Kids of 40-plus moms are smarter
Moms over 40 years take heart – your kids are not only healthier but also smarter than offspring of younger women and less likely to have accidents, a new study said.
Their kids will also develop a broader vocabulary from a young age and achieve higher scores in IQ tests in a range of measures up to the age of five, the study said.
The research is a rare piece of good news for the rising number of women who are delaying motherhood.
Previous studies have highlighted the growing infertility rates for older women and the greater risk of them developing diabetes and pre-eclampsia disorder. But the latest research seems to show gains for older mothers once they have given birth, possibly due to their greater experience and maturity.
The number of mothers who gave birth over the age of 40 increased in Britain from 15,000 in 2000 to 27,000 in 2010, the Daily Mail reported.
Researchers at the Institute of Child Health, University College london and Birkbeck College, london, said their findings showed older mothers could make better parents.
Alastair Sutcliffe, who worked on the study, said negative publicity surrounding the rise of older mothers was based on the physical risks of pregnancy and childbirth.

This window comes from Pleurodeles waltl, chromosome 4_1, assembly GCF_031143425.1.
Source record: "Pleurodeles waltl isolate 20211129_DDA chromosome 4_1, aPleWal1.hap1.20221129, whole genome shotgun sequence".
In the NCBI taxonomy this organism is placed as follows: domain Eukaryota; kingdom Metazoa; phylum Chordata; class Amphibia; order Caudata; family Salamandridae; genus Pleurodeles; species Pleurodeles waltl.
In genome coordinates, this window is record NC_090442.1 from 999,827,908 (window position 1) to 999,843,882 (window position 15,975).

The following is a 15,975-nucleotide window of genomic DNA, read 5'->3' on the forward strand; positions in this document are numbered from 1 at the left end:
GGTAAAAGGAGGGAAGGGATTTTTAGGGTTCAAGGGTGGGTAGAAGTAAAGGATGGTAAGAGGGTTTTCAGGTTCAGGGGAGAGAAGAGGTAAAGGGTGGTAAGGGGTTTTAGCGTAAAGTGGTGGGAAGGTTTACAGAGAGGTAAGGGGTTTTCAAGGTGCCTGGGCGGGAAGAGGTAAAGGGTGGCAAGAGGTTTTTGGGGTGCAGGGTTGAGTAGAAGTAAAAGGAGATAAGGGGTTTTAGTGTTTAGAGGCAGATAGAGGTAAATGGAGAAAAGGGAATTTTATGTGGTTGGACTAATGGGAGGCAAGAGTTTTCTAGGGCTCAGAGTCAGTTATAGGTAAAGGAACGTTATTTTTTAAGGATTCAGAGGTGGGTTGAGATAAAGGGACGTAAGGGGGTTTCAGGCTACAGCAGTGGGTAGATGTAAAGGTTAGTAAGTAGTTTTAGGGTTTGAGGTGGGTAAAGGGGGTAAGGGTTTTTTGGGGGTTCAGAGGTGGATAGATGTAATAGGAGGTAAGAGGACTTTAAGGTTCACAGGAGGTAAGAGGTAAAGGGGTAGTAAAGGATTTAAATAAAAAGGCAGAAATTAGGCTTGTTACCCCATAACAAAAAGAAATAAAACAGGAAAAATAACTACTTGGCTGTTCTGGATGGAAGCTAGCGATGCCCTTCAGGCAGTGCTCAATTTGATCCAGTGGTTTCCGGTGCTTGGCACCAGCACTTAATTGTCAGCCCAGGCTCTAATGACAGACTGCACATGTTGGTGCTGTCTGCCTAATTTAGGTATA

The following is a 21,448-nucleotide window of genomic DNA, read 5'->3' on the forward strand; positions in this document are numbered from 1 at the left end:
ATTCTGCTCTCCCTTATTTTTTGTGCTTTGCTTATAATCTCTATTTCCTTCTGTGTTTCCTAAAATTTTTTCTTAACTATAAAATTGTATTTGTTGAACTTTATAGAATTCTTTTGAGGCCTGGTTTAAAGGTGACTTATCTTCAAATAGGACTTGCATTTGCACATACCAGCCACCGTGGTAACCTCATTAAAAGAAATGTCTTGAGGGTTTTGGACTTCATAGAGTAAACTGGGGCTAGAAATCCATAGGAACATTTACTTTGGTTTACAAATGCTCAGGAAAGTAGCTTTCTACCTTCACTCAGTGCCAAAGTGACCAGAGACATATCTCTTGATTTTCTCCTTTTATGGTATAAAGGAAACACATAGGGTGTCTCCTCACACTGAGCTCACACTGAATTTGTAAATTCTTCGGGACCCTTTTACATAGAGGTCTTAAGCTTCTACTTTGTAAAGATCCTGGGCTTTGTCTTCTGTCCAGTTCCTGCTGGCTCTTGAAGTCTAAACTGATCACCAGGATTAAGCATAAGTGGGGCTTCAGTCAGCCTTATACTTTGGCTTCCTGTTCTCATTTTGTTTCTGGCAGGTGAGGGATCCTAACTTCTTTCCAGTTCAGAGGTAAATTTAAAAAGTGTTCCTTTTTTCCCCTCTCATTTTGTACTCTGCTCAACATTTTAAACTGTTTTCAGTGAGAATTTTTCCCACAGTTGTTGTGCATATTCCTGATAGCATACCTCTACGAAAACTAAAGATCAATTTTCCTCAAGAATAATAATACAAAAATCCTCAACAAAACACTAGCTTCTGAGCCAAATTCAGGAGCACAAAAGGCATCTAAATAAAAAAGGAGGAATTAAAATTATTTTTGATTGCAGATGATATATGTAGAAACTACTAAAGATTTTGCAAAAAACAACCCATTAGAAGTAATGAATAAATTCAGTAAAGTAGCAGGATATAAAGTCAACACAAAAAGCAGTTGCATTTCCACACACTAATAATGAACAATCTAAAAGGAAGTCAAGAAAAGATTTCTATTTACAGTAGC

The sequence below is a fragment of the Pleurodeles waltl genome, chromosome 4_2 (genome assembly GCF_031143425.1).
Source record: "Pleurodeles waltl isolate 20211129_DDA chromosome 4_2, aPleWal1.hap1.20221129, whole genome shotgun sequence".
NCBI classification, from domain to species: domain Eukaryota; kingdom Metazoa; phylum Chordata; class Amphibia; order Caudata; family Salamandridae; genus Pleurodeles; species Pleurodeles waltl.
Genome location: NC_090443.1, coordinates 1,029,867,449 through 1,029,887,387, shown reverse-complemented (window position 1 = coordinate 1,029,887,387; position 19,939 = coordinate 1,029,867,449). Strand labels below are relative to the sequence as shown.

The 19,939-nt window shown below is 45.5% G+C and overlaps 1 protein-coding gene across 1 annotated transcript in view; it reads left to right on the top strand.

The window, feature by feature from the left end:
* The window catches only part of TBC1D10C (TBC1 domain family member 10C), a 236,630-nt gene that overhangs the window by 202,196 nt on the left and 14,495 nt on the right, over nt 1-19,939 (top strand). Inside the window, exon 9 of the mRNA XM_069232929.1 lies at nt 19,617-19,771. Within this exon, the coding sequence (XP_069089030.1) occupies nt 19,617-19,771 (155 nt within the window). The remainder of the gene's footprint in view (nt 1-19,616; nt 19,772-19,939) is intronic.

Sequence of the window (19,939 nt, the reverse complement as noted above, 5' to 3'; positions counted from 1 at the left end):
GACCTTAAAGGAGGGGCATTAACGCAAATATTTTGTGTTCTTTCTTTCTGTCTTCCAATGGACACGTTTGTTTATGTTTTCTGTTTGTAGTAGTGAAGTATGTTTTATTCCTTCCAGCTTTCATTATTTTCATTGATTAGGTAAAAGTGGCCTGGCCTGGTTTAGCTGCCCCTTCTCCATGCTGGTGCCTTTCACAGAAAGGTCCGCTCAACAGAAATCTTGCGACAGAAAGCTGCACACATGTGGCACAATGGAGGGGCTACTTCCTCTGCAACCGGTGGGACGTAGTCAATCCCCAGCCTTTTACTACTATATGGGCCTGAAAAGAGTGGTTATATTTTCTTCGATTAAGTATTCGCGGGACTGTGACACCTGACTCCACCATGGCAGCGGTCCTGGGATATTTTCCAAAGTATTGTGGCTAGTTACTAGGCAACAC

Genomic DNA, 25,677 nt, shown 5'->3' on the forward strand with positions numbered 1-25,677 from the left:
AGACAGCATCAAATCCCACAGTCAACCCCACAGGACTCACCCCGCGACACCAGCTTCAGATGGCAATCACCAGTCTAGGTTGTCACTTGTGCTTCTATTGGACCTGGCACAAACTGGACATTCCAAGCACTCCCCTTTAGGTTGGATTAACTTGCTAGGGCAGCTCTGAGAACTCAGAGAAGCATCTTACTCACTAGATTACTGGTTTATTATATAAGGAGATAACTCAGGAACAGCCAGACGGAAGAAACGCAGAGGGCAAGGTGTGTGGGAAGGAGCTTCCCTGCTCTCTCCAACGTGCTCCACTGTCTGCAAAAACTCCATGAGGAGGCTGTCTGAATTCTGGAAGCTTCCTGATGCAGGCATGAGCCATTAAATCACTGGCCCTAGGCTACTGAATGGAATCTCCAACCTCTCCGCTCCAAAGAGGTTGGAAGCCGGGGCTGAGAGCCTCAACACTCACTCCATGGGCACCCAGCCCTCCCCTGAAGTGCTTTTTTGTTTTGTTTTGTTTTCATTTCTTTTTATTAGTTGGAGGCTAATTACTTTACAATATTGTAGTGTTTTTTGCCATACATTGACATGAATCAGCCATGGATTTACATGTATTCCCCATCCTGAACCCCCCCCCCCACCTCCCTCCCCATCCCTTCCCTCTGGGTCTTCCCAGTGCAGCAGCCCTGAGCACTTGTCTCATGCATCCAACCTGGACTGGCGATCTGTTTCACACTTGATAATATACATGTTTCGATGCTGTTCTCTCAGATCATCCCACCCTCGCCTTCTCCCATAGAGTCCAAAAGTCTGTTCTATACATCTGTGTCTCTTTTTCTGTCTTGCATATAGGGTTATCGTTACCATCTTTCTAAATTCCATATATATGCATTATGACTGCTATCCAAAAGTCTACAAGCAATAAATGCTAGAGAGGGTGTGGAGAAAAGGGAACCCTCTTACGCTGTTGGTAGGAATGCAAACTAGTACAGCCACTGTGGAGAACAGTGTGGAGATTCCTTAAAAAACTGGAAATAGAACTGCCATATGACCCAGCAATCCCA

“We have clear evidence that there are more desirable outcomes for children of older mothers compared with younger ages. We can reassure these older women that their children are probably better off,” he added.
The Wellcome Foundation-funded study looked at 1,100 children born to women aged 40 and over, compared with 38,000 children born to younger women in Britain. The children’s ages ranged from nine months to five years.
Children of older mothers were less likely to be in accidents and were no more at risk of obesity.
Sutcliffe said older mothers might be more risk-averse, possibly because they were less active and unable to run after their children, but they may also be better at spotting and avoiding potentially risky situations.
The research also checked a number of outcomes linked to parenting skills, including naming vocabulary, picture and shapes identification and developmental IQ using established British assessment scales.
These findings were presented at the Royal College of Paediatrics and Child Health conference in Glasgow, Britain.
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